The Paris attacks: one year on


Civil service in remembrance of November 2015 victims as dozens gather to mourn at Place de la République.

Today marks one year since the Paris terror attacks, when Daesh operatives killed 130 people in coordinated strikes across the city. Paris, so often associated with love, culture and gastronomy, became the setting for an atrocity, a massacre. Countless personal tragedies played out that night, and thousands of lives were changed forever. Even today, it is reported that 20 victims are in-patients in Parisian hospitals, while 600 others continue treatment as out-patients and a further 2,000 receive ongoing trauma counselling. People often say “don’t let the terrorists win” but, for some, the physical and psychological scars of the attacks may never be erased.

For me, too, the Paris attacks were a life-changing event. Like many others in the city that night, while I was not a direct victim of the violence, my worldview was altered forever. My year abroad turned quickly from dream to nightmare as the terrible events of Friday 13th November unfolded. A few days later, I wrote an article about my experience of the night itself and the tension in the days that followed. Reading that article now, the feelings of shock, horror and confusion wash over me once more, and I am taken back to a place in which nowhere seemed safe, no one seemed trustworthy and no one seemed to understand.

Of course I, like many others, healed over time. Returning to Paris after Christmas felt like a fresh start – I fell in love with the city again and made the most of all it had to offer. Gradually, the fear faded. I no longer thought twice about going out to a bar with my friends and, outwardly at least, life returned to normal. All around me too, Parisians were getting on with their lives. I vividly remember one night, a few weeks after the attacks, finding myself outside one of the bars which had been targeted. This place, so recently a scene of death and violence, was once more full of people, full of chatter, full of life. I saw the bar as a symbol of recovery for a city and its people.

That is not to say that Paris has returned to its pre-attack state. The night of the attacks constitutes a traumatic point of rupture in Parisian mentality. There is a before, and there is an after. Although life continues, looking much as it did before, there is a new fear, a new caution, an expectation of more to come. Not only did general impressions of the city change – so much so that I have heard it described as “dangerous” on more than one occasion – our mental geographies changed too. Areas that have previously been thought of as vibrant, young and carefree became associated with unspeakable violence, tragedy and terror. By hitting busy bars, restaurants, the national stadium and the Bataclan music hall, the terrorists left behind not only death and physical injuries, but also a universal fear that “it could have been me.” Subsequent attacks in Rouen and Nice have served only to heighten this concern.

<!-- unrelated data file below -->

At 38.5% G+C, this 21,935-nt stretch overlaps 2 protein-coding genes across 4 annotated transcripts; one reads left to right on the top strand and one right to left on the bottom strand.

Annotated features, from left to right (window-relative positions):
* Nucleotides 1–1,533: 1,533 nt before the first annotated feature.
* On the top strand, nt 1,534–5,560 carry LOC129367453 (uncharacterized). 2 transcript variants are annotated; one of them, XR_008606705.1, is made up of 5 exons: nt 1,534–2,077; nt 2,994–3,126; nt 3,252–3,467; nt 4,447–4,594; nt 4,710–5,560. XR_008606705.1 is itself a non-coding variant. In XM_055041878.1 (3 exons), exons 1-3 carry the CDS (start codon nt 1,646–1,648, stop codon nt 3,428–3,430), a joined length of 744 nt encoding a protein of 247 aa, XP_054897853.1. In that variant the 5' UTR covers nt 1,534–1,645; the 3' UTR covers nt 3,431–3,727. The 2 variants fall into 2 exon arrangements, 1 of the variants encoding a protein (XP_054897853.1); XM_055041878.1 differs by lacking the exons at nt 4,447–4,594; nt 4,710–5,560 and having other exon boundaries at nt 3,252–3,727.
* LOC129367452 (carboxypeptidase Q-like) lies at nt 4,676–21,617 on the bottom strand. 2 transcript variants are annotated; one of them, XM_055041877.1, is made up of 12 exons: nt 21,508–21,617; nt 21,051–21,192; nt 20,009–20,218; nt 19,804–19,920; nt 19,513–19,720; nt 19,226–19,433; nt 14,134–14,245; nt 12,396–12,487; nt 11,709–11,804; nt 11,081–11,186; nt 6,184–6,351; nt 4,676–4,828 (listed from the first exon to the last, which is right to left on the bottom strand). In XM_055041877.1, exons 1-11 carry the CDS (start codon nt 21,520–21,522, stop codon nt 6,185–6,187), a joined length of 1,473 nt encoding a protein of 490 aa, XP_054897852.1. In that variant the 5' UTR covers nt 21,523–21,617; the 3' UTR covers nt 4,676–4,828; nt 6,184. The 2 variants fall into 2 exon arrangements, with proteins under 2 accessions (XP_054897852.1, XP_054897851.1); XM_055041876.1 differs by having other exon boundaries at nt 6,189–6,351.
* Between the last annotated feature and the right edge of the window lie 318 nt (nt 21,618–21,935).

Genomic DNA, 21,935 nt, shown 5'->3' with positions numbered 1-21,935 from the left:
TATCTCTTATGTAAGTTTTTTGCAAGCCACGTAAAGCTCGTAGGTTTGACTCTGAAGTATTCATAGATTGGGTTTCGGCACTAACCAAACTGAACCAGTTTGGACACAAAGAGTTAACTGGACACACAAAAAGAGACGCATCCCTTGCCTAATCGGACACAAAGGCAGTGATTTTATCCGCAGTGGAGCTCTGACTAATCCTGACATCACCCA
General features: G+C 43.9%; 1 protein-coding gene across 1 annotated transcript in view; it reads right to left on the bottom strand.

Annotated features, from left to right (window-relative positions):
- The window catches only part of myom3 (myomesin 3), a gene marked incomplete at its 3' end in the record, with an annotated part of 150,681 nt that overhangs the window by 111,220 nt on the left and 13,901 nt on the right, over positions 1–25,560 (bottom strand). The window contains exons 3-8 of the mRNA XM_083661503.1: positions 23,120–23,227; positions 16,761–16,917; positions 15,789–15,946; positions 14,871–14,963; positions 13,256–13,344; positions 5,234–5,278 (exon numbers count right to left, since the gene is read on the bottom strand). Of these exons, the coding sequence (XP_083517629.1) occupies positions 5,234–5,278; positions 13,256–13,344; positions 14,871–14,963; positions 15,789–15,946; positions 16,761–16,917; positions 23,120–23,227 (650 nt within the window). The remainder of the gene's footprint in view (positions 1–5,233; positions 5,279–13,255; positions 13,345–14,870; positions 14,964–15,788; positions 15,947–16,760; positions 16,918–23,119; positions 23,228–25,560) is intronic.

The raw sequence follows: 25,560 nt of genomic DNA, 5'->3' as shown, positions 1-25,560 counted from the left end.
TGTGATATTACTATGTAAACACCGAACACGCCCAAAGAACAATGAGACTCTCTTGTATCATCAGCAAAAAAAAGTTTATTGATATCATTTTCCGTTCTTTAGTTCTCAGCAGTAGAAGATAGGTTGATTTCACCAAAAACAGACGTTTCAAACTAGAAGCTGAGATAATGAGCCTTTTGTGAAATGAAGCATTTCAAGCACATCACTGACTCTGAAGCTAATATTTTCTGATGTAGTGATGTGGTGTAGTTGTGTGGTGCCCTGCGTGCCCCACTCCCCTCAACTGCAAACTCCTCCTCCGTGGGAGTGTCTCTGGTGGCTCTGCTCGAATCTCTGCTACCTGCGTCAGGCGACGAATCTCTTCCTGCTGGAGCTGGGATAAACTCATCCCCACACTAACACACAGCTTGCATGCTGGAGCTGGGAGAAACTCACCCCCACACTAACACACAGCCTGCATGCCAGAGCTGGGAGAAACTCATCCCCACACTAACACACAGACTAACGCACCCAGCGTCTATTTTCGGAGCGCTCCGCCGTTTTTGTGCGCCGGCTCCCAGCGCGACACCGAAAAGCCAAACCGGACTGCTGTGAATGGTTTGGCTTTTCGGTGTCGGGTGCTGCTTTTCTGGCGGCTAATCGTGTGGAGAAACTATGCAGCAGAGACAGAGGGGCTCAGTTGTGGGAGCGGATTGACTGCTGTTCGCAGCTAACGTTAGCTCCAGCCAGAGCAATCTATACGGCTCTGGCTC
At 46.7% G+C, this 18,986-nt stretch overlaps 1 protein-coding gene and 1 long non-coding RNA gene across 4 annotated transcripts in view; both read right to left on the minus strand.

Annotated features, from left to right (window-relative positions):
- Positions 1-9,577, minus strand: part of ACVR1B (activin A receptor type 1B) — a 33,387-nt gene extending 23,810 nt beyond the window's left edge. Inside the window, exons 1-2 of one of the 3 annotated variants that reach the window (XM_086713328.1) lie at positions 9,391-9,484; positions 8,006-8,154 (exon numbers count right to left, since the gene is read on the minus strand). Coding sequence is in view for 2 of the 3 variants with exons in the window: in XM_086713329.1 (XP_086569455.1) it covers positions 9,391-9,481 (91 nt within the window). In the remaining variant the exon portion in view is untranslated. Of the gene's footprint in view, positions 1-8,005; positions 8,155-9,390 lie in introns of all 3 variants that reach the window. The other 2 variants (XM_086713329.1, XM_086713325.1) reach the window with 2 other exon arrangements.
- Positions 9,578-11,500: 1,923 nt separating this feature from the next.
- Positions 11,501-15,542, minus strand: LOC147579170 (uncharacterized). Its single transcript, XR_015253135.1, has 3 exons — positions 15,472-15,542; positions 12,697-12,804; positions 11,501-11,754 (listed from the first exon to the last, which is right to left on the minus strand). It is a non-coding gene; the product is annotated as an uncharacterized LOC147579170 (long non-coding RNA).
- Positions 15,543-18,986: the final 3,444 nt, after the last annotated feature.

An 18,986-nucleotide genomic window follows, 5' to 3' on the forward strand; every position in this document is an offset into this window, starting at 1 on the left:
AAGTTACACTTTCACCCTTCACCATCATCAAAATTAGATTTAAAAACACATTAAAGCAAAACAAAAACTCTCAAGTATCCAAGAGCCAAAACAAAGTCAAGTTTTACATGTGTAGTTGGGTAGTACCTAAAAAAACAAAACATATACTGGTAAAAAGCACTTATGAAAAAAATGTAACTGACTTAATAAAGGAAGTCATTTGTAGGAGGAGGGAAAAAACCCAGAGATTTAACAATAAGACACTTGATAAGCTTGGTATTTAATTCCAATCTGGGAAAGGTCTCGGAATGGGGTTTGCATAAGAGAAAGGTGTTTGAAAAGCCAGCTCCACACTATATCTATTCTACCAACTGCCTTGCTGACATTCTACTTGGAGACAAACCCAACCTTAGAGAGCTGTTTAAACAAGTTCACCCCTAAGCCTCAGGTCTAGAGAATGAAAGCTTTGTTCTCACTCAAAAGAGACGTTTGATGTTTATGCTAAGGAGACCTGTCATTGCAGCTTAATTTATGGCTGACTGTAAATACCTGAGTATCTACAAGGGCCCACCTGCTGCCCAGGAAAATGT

As a nation, France is deeply traumatised. Since the attacks, the country has remained under a state of emergency, with an extension agreed until the end of January 2017. Consequently, around 100,000 security forces patrol the streets of major cities and, in Paris at least, it is now commonplace to have your bag searched before entering a shop or museum. Police also have extra powers to carry out searches and place people under house arrest, something which has caused organisations such as Amnesty International and Human Rights Watch to express concern over a decline in civil liberties. Moreover, many worry that Muslim immigrants pay the ultimate price for the attacks, as they come under suspicion due to their race and religion. Some far-right politicians have even suggested opening a Guantanamo Bay-style prison in which to incarcerate suspected terrorists. With Marine Le Pen’s far-right Front National party on the rise, France has much to fear for the future.

The massive memorial in Place de la République remained in place for many months after the attacks. The statue embodies the national motto of France: Liberté, égalité, fraternité.

The massive memorial in Place de la République remained in place for many months after the attacks. The statue of Marianne embodies the national motto of France: Liberté, égalité, fraternité.

So, for many, life goes on, but it is different to before. A poignant series by photographer Jerome Delay shows how the scene of one of the most heart-wrenching photographs of the attacks is now bustling with everyday life. Equally, in August, the huge memorial to the victims at Place de la République was taken down, with the graffiti cleaned off the Marianne statue, a national symbol of France. Archivists transferred many of the items left at the memorial to the city’s archives, consigning them to history. Yesterday evening, the Bataclan theatre reopened with a concert by British singer, Sting. Security was tight and tensions were high, but Jules Frutos, who has co-run the venue for 12 years, was adamant that the music hall should return to its original purpose: “We had to go on after such horror and not leave a mausoleum, a tomb.” These symbolic events demonstrate that the people of Paris are determined to move forward, rather than remain paralysed by the attacks that took place.

Today, however, people will stop and remember. On this anniversary, the Bataclan is closed, left in respectful darkness and silence, peacefulness being the chosen tribute to those who lost their lives there one year ago, and to those whose lives will never be the same again.

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